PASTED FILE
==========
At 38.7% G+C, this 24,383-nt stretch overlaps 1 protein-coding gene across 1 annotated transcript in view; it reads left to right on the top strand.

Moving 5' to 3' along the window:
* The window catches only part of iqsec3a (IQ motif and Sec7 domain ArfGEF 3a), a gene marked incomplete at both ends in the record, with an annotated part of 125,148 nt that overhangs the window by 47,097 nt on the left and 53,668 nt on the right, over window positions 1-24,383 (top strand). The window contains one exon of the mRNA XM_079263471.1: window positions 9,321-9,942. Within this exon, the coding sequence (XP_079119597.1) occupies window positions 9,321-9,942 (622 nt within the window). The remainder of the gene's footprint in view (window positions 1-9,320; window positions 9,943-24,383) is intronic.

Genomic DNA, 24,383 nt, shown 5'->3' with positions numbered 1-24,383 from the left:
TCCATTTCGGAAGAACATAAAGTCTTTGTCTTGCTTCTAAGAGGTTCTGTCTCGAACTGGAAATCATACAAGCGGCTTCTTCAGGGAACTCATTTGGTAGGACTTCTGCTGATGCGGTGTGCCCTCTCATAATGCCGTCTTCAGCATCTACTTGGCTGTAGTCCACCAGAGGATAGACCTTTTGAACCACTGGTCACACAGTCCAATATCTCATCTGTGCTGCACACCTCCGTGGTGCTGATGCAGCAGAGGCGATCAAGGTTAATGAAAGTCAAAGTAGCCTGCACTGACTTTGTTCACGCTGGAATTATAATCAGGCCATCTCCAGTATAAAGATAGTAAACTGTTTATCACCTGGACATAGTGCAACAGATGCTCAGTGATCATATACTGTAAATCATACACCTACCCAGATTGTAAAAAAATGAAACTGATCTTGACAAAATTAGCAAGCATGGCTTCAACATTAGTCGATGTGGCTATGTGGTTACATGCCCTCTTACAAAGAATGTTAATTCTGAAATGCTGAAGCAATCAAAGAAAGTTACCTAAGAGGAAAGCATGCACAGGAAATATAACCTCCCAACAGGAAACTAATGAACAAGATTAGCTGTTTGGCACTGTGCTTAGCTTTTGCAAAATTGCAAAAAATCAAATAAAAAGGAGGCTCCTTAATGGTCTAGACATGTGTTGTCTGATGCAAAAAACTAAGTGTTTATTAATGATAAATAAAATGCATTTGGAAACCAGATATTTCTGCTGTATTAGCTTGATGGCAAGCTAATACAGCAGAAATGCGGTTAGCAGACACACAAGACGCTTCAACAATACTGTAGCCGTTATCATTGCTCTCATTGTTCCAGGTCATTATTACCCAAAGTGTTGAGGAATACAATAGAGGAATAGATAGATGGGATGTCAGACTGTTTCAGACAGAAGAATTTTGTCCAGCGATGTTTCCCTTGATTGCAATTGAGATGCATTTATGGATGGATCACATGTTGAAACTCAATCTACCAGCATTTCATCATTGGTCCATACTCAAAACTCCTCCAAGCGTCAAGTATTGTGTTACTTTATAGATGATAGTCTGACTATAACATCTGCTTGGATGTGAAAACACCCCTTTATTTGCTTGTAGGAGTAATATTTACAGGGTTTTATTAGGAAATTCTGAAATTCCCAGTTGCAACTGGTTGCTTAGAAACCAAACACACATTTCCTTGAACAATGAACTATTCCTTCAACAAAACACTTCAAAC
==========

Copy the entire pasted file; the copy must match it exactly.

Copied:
At 38.7% G+C, this 24,383-nt stretch overlaps 1 protein-coding gene across 1 annotated transcript in view; it reads left to right on the top strand.

Moving 5' to 3' along the window:
* The window catches only part of iqsec3a (IQ motif and Sec7 domain ArfGEF 3a), a gene marked incomplete at both ends in the record, with an annotated part of 125,148 nt that overhangs the window by 47,097 nt on the left and 53,668 nt on the right, over window positions 1-24,383 (top strand). The window contains one exon of the mRNA XM_079263471.1: window positions 9,321-9,942. Within this exon, the coding sequence (XP_079119597.1) occupies window positions 9,321-9,942 (622 nt within the window). The remainder of the gene's footprint in view (window positions 1-9,320; window positions 9,943-24,383) is intronic.

Genomic DNA, 24,383 nt, shown 5'->3' with positions numbered 1-24,383 from the left:
TCCATTTCGGAAGAACATAAAGTCTTTGTCTTGCTTCTAAGAGGTTCTGTCTCGAACTGGAAATCATACAAGCGGCTTCTTCAGGGAACTCATTTGGTAGGACTTCTGCTGATGCGGTGTGCCCTCTCATAATGCCGTCTTCAGCATCTACTTGGCTGTAGTCCACCAGAGGATAGACCTTTTGAACCACTGGTCACACAGTCCAATATCTCATCTGTGCTGCACACCTCCGTGGTGCTGATGCAGCAGAGGCGATCAAGGTTAATGAAAGTCAAAGTAGCCTGCACTGACTTTGTTCACGCTGGAATTATAATCAGGCCATCTCCAGTATAAAGATAGTAAACTGTTTATCACCTGGACATAGTGCAACAGATGCTCAGTGATCATATACTGTAAATCATACACCTACCCAGATTGTAAAAAAATGAAACTGATCTTGACAAAATTAGCAAGCATGGCTTCAACATTAGTCGATGTGGCTATGTGGTTACATGCCCTCTTACAAAGAATGTTAATTCTGAAATGCTGAAGCAATCAAAGAAAGTTACCTAAGAGGAAAGCATGCACAGGAAATATAACCTCCCAACAGGAAACTAATGAACAAGATTAGCTGTTTGGCACTGTGCTTAGCTTTTGCAAAATTGCAAAAAATCAAATAAAAAGGAGGCTCCTTAATGGTCTAGACATGTGTTGTCTGATGCAAAAAACTAAGTGTTTATTAATGATAAATAAAATGCATTTGGAAACCAGATATTTCTGCTGTATTAGCTTGATGGCAAGCTAATACAGCAGAAATGCGGTTAGCAGACACACAAGACGCTTCAACAATACTGTAGCCGTTATCATTGCTCTCATTGTTCCAGGTCATTATTACCCAAAGTGTTGAGGAATACAATAGAGGAATAGATAGATGGGATGTCAGACTGTTTCAGACAGAAGAATTTTGTCCAGCGATGTTTCCCTTGATTGCAATTGAGATGCATTTATGGATGGATCACATGTTGAAACTCAATCTACCAGCATTTCATCATTGGTCCATACTCAAAACTCCTCCAAGCGTCAAGTATTGTGTTACTTTATAGATGATAGTCTGACTATAACATCTGCTTGGATGTGAAAACACCCCTTTATTTGCTTGTAGGAGTAATATTTACAGGGTTTTATTAGGAAATTCTGAAATTCCCAGTTGCAACTGGTTGCTTAGAAACCAAACACACATTTCCTTGAACAATGAACTATTCCTTCAACAAAACACTTCAAAC